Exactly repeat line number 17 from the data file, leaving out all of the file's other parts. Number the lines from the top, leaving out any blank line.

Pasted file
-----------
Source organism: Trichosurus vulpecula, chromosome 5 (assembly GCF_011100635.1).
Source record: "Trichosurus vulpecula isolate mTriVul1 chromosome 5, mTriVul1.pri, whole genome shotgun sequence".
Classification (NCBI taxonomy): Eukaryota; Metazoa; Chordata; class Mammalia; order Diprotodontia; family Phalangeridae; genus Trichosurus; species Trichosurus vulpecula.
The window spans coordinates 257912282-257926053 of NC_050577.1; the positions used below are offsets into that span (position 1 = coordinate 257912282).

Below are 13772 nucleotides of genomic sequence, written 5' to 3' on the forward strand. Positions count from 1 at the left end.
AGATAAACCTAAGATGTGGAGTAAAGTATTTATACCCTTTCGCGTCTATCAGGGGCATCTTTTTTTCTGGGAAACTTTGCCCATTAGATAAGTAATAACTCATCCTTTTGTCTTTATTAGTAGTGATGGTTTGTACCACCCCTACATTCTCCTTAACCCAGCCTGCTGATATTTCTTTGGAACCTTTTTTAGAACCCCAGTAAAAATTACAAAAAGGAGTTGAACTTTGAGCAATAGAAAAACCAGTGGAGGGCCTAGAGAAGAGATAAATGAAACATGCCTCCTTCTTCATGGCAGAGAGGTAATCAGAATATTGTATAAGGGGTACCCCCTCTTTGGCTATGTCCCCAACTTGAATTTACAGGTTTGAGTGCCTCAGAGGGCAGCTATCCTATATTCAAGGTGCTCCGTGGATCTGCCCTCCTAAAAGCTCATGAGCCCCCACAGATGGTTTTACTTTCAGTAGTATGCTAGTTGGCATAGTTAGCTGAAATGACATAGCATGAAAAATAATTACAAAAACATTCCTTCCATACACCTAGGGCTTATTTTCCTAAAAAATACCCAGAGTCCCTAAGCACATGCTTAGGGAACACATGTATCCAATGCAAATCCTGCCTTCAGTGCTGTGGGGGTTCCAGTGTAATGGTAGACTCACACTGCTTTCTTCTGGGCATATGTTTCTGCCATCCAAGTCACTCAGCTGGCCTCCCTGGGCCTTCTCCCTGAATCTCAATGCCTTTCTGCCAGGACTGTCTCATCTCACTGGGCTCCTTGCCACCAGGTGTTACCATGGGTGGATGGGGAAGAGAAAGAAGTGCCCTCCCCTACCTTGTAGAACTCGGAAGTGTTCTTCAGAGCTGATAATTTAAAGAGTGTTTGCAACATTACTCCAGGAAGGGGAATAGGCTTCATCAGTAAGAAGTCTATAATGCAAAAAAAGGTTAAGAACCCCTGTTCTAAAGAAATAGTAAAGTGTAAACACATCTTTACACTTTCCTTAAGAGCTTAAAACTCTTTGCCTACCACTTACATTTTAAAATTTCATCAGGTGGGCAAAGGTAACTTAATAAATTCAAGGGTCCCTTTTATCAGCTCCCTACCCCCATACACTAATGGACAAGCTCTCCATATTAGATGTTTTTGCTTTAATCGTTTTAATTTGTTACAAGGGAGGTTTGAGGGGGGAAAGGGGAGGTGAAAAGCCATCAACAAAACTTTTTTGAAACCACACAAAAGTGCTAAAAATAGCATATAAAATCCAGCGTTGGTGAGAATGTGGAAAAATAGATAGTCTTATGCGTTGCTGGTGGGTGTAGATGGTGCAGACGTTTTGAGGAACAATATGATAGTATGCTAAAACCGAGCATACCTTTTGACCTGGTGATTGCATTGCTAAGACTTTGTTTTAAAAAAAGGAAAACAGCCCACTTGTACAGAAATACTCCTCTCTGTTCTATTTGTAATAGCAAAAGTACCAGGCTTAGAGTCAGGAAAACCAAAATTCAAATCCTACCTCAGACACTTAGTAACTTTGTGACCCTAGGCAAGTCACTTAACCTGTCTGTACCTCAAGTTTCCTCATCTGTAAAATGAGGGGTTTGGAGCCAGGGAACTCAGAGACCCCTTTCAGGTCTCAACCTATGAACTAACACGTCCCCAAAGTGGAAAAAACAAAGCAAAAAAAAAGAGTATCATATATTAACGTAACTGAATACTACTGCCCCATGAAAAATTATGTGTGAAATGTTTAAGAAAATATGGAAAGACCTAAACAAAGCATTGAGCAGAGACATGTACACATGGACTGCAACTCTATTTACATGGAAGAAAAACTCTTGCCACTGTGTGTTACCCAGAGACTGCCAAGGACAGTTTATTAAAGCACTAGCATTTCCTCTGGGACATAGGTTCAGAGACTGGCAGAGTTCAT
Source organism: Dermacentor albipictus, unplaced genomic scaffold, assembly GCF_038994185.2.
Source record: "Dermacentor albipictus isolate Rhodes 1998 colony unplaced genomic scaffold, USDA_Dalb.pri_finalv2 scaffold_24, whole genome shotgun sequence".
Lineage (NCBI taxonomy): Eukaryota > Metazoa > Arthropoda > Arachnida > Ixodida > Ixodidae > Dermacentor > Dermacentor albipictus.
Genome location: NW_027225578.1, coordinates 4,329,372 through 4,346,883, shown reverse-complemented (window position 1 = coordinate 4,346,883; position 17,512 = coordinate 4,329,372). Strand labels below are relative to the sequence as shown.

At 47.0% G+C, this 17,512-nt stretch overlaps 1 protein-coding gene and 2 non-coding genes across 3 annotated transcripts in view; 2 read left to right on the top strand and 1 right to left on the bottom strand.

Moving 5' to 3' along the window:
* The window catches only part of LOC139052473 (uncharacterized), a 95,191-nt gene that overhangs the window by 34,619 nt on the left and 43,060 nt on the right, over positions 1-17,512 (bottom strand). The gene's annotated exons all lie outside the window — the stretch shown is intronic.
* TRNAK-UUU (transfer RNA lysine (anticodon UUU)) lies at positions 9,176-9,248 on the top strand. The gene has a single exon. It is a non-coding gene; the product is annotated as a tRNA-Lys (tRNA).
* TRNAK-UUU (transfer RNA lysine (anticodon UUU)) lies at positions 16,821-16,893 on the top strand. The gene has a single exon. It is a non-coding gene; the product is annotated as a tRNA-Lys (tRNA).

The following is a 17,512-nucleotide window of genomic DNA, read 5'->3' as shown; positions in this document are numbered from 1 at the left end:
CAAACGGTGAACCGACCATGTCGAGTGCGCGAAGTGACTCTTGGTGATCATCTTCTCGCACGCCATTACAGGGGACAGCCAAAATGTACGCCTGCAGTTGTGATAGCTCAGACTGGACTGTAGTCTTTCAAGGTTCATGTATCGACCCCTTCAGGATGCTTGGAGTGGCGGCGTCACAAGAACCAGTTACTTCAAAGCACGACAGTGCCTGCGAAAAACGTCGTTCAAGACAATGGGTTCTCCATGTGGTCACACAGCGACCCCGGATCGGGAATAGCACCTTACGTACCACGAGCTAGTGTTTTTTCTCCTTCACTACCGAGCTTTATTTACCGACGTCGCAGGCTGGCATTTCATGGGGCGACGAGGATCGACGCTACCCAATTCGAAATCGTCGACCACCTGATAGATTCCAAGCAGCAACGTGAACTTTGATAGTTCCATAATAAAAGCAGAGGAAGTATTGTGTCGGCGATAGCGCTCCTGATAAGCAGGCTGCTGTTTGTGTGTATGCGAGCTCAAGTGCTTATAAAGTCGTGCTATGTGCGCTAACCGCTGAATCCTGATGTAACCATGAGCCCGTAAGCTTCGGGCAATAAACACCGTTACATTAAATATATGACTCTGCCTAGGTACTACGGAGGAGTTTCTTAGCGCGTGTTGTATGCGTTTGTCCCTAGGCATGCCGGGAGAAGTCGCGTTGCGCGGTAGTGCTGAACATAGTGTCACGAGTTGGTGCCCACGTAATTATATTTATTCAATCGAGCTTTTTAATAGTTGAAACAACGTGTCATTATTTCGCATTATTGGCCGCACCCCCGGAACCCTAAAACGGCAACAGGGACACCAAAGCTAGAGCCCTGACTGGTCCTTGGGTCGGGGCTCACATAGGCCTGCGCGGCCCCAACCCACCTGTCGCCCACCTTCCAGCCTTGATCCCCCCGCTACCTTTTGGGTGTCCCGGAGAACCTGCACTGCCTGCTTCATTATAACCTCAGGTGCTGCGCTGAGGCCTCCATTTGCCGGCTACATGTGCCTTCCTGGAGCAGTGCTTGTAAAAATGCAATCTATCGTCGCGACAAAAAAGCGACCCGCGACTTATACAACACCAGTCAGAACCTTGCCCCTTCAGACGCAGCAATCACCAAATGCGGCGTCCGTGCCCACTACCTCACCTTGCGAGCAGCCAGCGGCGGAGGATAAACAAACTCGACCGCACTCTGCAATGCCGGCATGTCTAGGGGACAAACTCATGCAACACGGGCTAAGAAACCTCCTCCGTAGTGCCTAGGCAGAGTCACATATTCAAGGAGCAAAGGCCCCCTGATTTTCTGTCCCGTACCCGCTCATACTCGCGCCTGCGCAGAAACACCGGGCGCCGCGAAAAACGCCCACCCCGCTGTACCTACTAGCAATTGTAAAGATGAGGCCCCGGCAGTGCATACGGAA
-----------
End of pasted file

CAAACGGTGAACCGACCATGTCGAGTGCGCGAAGTGACTCTTGGTGATCATCTTCTCGCACGCCATTACAGGGGACAGCCAAAATGTACGCCTGCAGTTGTGATAGCTCAGACTGGACTGTAGTCTTTCAAGGTTCATGTATCGACCCCTTCAGGATGCTTGGAGTGGCGGCGTCACAAGAACCAGTTACTTCAAAGCACGACAGTGCCTGCGAAAAACGTCGTTCAAGACAATGGGTTCTCCATGTGGTCACACAGCGACCCCGGATCGGGAATAGCACCTTACGTACCACGAGCTAGTGTTTTTTCTCCTTCACTACCGAGCTTTATTTACCGACGTCGCAGGCTGGCATTTCATGGGGCGACGAGGATCGACGCTACCCAATTCGAAATCGTCGACCACCTGATAGATTCCAAGCAGCAACGTGAACTTTGATAGTTCCATAATAAAAGCAGAGGAAGTATTGTGTCGGCGATAGCGCTCCTGATAAGCAGGCTGCTGTTTGTGTGTATGCGAGCTCAAGTGCTTATAAAGTCGTGCTATGTGCGCTAACCGCTGAATCCTGATGTAACCATGAGCCCGTAAGCTTCGGGCAATAAACACCGTTACATTAAATATATGACTCTGCCTAGGTACTACGGAGGAGTTTCTTAGCGCGTGTTGTATGCGTTTGTCCCTAGGCATGCCGGGAGAAGTCGCGTTGCGCGGTAGTGCTGAACATAGTGTCACGAGTTGGTGCCCACGTAATTATATTTATTCAATCGAGCTTTTTAATAGTTGAAACAACGTGTCATTATTTCGCATTATTGGCCGCACCCCCGGAACCCTAAAACGGCAACAGGGACACCAAAGCTAGAGCCCTGACTGGTCCTTGGGTCGGGGCTCACATAGGCCTGCGCGGCCCCAACCCACCTGTCGCCCACCTTCCAGCCTTGATCCCCCCGCTACCTTTTGGGTGTCCCGGAGAACCTGCACTGCCTGCTTCATTATAACCTCAGGTGCTGCGCTGAGGCCTCCATTTGCCGGCTACATGTGCCTTCCTGGAGCAGTGCTTGTAAAAATGCAATCTATCGTCGCGACAAAAAAGCGACCCGCGACTTATACAACACCAGTCAGAACCTTGCCCCTTCAGACGCAGCAATCACCAAATGCGGCGTCCGTGCCCACTACCTCACCTTGCGAGCAGCCAGCGGCGGAGGATAAACAAACTCGACCGCACTCTGCAATGCCGGCATGTCTAGGGGACAAACTCATGCAACACGGGCTAAGAAACCTCCTCCGTAGTGCCTAGGCAGAGTCACATATTCAAGGAGCAAAGGCCCCCTGATTTTCTGTCCCGTACCCGCTCATACTCGCGCCTGCGCAGAAACACCGGGCGCCGCGAAAAACGCCCACCCCGCTGTACCTACTAGCAATTGTAAAGATGAGGCCCCGGCAGTGCATACGGAA